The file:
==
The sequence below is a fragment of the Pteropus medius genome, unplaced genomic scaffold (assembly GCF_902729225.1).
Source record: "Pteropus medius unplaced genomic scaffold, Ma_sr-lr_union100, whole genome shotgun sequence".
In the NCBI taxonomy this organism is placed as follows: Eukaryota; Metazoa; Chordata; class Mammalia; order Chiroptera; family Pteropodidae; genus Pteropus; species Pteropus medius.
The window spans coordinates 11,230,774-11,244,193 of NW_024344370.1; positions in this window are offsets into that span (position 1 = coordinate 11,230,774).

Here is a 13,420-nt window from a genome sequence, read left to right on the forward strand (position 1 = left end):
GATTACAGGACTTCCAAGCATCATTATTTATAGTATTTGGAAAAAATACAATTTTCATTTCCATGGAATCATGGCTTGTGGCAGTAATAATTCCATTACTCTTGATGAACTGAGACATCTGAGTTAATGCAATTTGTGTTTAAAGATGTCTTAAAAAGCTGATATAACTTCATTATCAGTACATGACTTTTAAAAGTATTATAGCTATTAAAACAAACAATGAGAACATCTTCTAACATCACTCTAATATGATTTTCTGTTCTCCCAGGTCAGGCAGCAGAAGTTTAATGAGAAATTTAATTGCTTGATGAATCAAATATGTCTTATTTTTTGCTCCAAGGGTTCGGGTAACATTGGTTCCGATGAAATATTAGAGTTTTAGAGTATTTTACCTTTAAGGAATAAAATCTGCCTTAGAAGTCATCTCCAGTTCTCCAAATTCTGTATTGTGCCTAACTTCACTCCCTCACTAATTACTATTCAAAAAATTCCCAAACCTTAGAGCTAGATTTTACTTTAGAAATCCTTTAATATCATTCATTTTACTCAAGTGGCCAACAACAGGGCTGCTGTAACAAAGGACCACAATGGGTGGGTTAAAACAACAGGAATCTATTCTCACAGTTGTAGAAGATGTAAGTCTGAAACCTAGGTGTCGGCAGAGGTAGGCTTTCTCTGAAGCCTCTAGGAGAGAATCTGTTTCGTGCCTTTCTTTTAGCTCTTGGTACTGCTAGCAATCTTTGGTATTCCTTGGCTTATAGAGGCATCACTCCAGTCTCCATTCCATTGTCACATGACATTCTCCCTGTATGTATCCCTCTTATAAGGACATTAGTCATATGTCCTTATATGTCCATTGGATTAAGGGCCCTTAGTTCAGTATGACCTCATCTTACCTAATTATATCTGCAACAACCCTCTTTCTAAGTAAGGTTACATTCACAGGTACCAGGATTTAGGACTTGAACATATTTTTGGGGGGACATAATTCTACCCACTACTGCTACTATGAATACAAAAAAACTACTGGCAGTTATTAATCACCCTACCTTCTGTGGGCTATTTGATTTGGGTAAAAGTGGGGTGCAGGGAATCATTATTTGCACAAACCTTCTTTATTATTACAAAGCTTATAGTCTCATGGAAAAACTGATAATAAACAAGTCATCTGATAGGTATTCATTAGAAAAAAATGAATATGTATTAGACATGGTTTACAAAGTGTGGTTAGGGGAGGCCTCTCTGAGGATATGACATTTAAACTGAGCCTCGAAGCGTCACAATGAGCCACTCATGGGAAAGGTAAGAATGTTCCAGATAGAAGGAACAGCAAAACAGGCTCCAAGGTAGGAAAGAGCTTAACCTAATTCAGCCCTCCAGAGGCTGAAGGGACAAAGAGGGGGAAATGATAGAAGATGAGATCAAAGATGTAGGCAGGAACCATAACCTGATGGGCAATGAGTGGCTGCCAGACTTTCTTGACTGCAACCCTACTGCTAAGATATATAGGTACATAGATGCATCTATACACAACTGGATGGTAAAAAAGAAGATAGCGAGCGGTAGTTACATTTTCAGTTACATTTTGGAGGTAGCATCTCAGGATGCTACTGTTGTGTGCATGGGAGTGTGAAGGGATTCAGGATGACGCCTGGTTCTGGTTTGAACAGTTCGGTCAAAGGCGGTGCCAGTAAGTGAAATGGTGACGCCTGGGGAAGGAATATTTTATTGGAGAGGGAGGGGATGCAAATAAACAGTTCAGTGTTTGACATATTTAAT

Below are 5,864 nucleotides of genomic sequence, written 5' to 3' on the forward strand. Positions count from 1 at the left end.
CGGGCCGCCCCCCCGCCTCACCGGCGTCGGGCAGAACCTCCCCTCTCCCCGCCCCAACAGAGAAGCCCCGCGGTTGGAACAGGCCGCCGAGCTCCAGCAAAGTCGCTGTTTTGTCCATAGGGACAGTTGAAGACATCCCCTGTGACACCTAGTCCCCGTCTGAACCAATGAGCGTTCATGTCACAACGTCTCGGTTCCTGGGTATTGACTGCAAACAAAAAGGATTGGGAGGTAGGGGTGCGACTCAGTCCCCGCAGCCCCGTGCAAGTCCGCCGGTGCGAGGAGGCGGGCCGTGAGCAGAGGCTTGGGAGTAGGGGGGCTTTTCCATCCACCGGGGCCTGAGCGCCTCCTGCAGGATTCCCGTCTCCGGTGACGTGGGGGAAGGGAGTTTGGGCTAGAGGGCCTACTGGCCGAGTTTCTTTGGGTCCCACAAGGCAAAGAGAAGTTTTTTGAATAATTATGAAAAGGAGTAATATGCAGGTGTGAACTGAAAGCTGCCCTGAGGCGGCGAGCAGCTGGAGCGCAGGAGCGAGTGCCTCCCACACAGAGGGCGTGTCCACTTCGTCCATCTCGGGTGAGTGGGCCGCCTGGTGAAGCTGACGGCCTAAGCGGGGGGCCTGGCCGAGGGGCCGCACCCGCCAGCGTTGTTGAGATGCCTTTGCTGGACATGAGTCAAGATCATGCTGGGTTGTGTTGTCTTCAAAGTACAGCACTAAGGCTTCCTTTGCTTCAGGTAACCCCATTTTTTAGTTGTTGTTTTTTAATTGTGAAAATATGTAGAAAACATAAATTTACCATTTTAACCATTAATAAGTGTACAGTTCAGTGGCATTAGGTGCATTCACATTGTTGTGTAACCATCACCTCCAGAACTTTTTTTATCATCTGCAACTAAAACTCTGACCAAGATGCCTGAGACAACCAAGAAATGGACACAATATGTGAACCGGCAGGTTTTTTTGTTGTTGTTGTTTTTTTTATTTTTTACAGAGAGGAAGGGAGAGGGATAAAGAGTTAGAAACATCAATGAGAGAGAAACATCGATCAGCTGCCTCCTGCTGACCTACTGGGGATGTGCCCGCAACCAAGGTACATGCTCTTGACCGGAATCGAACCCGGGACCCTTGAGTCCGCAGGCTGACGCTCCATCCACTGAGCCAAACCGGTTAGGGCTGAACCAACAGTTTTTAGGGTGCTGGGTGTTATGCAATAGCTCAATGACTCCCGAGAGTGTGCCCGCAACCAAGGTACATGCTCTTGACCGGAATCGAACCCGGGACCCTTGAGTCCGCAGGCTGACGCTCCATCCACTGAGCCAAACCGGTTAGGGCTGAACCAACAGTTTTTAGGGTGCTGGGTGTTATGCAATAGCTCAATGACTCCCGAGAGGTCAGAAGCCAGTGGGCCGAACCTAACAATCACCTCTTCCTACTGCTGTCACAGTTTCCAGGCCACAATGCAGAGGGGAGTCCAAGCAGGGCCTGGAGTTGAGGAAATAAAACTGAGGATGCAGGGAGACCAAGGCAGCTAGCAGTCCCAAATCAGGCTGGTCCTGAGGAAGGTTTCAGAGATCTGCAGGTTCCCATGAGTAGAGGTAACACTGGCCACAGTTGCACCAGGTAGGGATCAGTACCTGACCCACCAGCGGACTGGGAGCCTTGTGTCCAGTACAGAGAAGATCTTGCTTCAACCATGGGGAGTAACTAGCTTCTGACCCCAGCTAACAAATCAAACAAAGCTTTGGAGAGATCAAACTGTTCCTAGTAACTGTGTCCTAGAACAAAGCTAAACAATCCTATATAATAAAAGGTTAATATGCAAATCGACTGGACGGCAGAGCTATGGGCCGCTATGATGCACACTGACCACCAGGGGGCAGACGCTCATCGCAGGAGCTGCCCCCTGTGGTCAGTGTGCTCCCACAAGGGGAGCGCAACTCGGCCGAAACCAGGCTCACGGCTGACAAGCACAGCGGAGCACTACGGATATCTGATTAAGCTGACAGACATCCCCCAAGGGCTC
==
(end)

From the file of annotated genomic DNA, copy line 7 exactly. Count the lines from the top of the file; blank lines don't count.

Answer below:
Below are 5,864 nucleotides of genomic sequence, written 5' to 3' on the forward strand. Positions count from 1 at the left end.